I want to hit that home: Every trade crypto-to-crypto is a taxable event. This concept is essential. Many new traders don’t realize that a gain can be a positive gain or a negative gain. 

We call negative gains losses, but they’re all important. 

Even though you had some gains, if you have other ones that are losses, you can use those losses to offset your gains, and you only pay tax on the net. Gain the winners, minus the losers. 

You pay a tax on the collective gain, if it’s a positive number.

I’ve had so many people who bought Alt coins in 2017, and the prices went down, down, down, and became worthless.

I’ve had to tell clients that all those worthless coins they bought are hidden gems. 

You can claim those as tax losses, and because they are worthless you can offset the gains that you’ve made, and you’d save a bundle of money on your taxes. 

I want to stress the importance of both of those. 

When you buy crypto with Fiat, the first time is not a taxable event, but when you get the crypto back and get a fee outback from selling crypto, that is a taxable event.

How To Compute Your Crypto Taxes In The US To Report Cryptocurrencies

report cryptocurrencies

We use the word basis, or you might’ve heard of a cost-basis; both words mean the same thing. 

The basis is the cost. It’s the collective cost that you’ve had in owning something before you sell it. The price you bought it for, that’s your cost basis. And when you sell it, that’s your list of use and equivalent to the word proceeds. 

The proceeds of a sale are whether you sold it for cash or whether you sold it in any swap for some other coins. 

You subtract those proceeds and you get the gain even if it’s a negative amount. Proceeds are always expressed in US dollars.

Taking Advantage Of Long-Term Capital Gains To Save Money

I’m going to tell you about one of the most significant ways to save money on your crypto taxes: by taking advantage of long-term capital gains. 

When you sell a coin in a unit treated as regular income, the gain is taxed like a regular income (like a dollar of salary), and you pay taxes on it.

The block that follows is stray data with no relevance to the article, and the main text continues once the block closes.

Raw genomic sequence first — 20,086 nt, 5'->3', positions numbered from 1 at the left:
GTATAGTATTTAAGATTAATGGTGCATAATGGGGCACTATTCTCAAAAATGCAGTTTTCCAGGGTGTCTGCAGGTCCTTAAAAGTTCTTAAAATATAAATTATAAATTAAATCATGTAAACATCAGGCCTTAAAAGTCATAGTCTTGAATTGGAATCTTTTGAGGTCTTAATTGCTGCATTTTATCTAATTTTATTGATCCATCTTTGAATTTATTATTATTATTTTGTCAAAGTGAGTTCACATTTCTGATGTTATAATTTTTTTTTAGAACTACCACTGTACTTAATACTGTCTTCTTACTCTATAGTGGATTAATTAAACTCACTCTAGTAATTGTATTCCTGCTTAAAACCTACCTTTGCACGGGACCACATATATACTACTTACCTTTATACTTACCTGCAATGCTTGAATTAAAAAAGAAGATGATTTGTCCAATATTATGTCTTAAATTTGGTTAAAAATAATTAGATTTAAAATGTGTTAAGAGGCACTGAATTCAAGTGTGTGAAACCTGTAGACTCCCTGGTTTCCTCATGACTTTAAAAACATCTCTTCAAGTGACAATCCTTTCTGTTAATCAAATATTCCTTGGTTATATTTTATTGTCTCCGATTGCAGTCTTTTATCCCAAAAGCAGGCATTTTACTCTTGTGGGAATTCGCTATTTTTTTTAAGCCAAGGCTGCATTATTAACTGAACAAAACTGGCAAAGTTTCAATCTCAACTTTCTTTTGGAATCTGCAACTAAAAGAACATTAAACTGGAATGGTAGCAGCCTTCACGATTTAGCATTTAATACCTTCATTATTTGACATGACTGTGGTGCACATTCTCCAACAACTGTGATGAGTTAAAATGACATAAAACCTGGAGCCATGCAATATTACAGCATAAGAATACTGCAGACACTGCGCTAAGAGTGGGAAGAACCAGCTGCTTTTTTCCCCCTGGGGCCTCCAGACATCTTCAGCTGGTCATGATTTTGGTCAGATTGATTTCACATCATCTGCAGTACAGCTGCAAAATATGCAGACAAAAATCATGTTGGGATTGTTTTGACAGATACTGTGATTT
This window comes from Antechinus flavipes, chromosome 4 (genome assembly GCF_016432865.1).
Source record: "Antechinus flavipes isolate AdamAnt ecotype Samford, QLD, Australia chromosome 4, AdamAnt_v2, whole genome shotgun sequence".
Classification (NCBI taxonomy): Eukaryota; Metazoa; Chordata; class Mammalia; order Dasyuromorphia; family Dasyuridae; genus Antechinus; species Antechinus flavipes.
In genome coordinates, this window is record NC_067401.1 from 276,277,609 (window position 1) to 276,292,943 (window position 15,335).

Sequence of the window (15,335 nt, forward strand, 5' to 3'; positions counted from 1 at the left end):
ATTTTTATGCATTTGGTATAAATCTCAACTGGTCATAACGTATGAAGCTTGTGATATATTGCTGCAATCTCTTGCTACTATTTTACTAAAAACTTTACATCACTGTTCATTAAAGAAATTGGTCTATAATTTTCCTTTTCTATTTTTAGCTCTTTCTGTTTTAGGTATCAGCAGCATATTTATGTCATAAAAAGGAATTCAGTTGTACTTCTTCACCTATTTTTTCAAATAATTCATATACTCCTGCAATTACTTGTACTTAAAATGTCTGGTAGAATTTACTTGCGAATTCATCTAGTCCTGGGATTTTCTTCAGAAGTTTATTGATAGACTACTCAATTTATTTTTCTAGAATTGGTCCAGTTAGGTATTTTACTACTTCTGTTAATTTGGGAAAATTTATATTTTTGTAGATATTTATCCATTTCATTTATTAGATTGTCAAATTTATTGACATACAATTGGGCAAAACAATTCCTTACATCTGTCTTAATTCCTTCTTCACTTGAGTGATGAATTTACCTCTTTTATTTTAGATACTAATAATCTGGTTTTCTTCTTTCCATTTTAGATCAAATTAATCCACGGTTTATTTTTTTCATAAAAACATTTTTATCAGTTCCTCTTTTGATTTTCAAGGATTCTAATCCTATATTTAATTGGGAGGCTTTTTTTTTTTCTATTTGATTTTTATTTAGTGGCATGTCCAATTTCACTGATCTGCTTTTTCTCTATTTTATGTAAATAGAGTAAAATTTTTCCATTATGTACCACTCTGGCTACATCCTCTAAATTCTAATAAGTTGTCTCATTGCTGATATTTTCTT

But if you have held that coin for more than a year, you get a lower tax rate; it’s called the long-term capital gains rate. 

For most people, that’s 15% versus your regular tax rate, your tax bracket. The marginal tax bracket of most people is in the 20% to 30% range. So, long term capital gains is a great way to reduce your taxes.

Another thing is the transaction fees, especially if you’re a high-frequency trader, your transaction fees are quite significant compared to your total gains. So, you can claim those transaction fees. They’re part of the cost basis for your trades. You need to use a tool that captures the transaction costs as well as the trade values. I will mention Accointing for this, but most of them will do this for you.

Next, we’ll talk about the holding period. It lays out the principle of a long-term versus the short-term capital gains. The IRS fully approves this. Congress likes long-term capital gains and is encouraging people to do it. It’s part of Congress’s strategy for creating investment in the United States.

How are tokens considered for tax purposes?

report cryptocurrencies

Tokens, ERC-20 tokens, or ERC-721 tokens, are ultimately still treated as property. There is a US dollar term for the purchase price, and then there’s a sale price. You’re going to subtract those to calculate what the gain might be or the loss. So it doesn’t matter what the token was doing. 

A lot of these tokens may be stable value coins. They’re worth a dollar, but a lot of stable value coins fluctuate up and down a bit.  

You can calculate the gain and loss of those, but should expect that to be pretty close to zero in most situations.